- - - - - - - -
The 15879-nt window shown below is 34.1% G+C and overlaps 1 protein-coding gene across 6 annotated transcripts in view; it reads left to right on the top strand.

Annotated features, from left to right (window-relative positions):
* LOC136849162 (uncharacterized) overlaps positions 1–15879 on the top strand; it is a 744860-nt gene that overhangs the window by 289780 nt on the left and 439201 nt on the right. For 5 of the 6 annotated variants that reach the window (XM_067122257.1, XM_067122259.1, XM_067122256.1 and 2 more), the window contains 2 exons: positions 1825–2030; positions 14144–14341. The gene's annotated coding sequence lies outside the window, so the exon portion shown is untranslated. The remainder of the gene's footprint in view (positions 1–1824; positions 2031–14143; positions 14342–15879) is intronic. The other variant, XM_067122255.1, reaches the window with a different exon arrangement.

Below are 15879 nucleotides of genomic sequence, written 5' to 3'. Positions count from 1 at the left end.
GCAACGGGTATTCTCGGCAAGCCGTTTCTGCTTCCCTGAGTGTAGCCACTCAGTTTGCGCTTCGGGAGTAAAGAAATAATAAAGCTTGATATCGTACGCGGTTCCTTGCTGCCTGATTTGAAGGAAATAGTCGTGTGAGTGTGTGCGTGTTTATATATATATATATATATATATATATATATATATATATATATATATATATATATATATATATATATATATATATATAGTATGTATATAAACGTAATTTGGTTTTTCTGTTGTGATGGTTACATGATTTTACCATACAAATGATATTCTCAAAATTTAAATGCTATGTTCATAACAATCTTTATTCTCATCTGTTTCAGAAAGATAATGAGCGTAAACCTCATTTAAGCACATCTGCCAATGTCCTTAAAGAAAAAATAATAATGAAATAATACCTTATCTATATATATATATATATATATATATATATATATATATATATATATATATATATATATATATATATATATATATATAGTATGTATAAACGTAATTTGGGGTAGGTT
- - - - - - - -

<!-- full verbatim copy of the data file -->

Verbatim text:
The 15879-nt window shown below is 34.1% G+C and overlaps 1 protein-coding gene across 6 annotated transcripts in view; it reads left to right on the top strand.

Annotated features, from left to right (window-relative positions):
* LOC136849162 (uncharacterized) overlaps positions 1–15879 on the top strand; it is a 744860-nt gene that overhangs the window by 289780 nt on the left and 439201 nt on the right. For 5 of the 6 annotated variants that reach the window (XM_067122257.1, XM_067122259.1, XM_067122256.1 and 2 more), the window contains 2 exons: positions 1825–2030; positions 14144–14341. The gene's annotated coding sequence lies outside the window, so the exon portion shown is untranslated. The remainder of the gene's footprint in view (positions 1–1824; positions 2031–14143; positions 14342–15879) is intronic. The other variant, XM_067122255.1, reaches the window with a different exon arrangement.

Below are 15879 nucleotides of genomic sequence, written 5' to 3'. Positions count from 1 at the left end.
GCAACGGGTATTCTCGGCAAGCCGTTTCTGCTTCCCTGAGTGTAGCCACTCAGTTTGCGCTTCGGGAGTAAAGAAATAATAAAGCTTGATATCGTACGCGGTTCCTTGCTGCCTGATTTGAAGGAAATAGTCGTGTGAGTGTGTGCGTGTTTATATATATATATATATATATATATATATATATATATATATATATATATATATATATATATATATATATATATATATAGTATGTATATAAACGTAATTTGGTTTTTCTGTTGTGATGGTTACATGATTTTACCATACAAATGATATTCTCAAAATTTAAATGCTATGTTCATAACAATCTTTATTCTCATCTGTTTCAGAAAGATAATGAGCGTAAACCTCATTTAAGCACATCTGCCAATGTCCTTAAAGAAAAAATAATAATGAAATAATACCTTATCTATATATATATATATATATATATATATATATATATATATATATATATATATATATATATATATATATATATATATAGTATGTATAAACGTAATTTGGGGTAGGTT